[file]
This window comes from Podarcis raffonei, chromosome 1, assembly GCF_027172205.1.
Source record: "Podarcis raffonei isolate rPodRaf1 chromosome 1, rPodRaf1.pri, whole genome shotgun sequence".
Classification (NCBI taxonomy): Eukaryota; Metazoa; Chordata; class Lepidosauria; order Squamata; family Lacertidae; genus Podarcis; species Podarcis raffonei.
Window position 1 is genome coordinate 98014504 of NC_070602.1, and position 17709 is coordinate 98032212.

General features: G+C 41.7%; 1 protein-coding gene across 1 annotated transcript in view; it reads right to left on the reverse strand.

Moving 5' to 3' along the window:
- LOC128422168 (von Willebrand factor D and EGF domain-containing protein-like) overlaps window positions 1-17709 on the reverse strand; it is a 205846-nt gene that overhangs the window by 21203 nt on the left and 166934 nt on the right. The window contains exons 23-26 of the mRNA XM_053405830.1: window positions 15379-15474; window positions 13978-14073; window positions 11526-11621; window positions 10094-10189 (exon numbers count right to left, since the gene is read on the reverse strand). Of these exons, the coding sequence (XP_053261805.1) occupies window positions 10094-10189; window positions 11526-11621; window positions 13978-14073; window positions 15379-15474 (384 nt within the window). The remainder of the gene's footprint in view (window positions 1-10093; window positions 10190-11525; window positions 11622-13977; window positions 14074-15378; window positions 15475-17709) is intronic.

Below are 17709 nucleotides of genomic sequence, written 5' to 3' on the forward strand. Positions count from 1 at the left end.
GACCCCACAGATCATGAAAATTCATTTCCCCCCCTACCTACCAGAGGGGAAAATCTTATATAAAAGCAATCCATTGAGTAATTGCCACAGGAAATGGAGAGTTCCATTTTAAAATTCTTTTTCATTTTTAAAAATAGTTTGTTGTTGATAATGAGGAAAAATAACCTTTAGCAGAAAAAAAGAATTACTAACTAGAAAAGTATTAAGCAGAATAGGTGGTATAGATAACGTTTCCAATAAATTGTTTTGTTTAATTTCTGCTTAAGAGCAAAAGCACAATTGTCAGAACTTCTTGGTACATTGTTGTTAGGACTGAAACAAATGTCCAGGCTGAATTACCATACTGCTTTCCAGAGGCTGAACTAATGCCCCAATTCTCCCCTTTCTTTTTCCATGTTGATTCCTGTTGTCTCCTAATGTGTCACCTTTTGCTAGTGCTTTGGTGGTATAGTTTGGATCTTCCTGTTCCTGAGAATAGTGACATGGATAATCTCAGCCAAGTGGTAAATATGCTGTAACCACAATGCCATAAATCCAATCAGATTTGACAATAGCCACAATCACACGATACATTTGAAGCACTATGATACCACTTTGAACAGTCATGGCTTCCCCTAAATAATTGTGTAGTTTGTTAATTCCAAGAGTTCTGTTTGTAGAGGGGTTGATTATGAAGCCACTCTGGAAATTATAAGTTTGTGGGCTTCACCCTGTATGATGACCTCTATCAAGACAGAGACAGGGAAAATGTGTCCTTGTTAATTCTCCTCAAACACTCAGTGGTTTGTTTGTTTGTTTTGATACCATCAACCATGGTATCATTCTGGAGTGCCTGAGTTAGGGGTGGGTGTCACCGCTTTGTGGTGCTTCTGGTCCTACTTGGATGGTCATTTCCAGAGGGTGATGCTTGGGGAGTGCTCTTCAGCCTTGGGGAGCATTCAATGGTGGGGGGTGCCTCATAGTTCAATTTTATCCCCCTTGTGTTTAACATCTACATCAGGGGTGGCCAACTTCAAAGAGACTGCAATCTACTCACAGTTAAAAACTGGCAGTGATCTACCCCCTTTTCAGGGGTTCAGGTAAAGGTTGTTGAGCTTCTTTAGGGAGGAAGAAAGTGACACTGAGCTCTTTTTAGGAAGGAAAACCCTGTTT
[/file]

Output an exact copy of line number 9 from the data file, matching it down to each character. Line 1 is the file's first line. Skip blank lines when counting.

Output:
GACCCCACAGATCATGAAAATTCATTTCCCCCCCTACCTACCAGAGGGGAAAATCTTATATAAAAGCAATCCATTGAGTAATTGCCACAGGAAATGGAGAGTTCCATTTTAAAATTCTTTTTCATTTTTAAAAATAGTTTGTTGTTGATAATGAGGAAAAATAACCTTTAGCAGAAAAAAAGAATTACTAACTAGAAAAGTATTAAGCAGAATAGGTGGTATAGATAACGTTTCCAATAAATTGTTTTGTTTAATTTCTGCTTAAGAGCAAAAGCACAATTGTCAGAACTTCTTGGTACATTGTTGTTAGGACTGAAACAAATGTCCAGGCTGAATTACCATACTGCTTTCCAGAGGCTGAACTAATGCCCCAATTCTCCCCTTTCTTTTTCCATGTTGATTCCTGTTGTCTCCTAATGTGTCACCTTTTGCTAGTGCTTTGGTGGTATAGTTTGGATCTTCCTGTTCCTGAGAATAGTGACATGGATAATCTCAGCCAAGTGGTAAATATGCTGTAACCACAATGCCATAAATCCAATCAGATTTGACAATAGCCACAATCACACGATACATTTGAAGCACTATGATACCACTTTGAACAGTCATGGCTTCCCCTAAATAATTGTGTAGTTTGTTAATTCCAAGAGTTCTGTTTGTAGAGGGGTTGATTATGAAGCCACTCTGGAAATTATAAGTTTGTGGGCTTCACCCTGTATGATGACCTCTATCAAGACAGAGACAGGGAAAATGTGTCCTTGTTAATTCTCCTCAAACACTCAGTGGTTTGTTTGTTTGTTTTGATACCATCAACCATGGTATCATTCTGGAGTGCCTGAGTTAGGGGTGGGTGTCACCGCTTTGTGGTGCTTCTGGTCCTACTTGGATGGTCATTTCCAGAGGGTGATGCTTGGGGAGTGCTCTTCAGCCTTGGGGAGCATTCAATGGTGGGGGGTGCCTCATAGTTCAATTTTATCCCCCTTGTGTTTAACATCTACATCAGGGGTGGCCAACTTCAAAGAGACTGCAATCTACTCACAGTTAAAAACTGGCAGTGATCTACCCCCTTTTCAGGGGTTCAGGTAAAGGTTGTTGAGCTTCTTTAGGGAGGAAGAAAGTGACACTGAGCTCTTTTTAGGAAGGAAAACCCTGTTT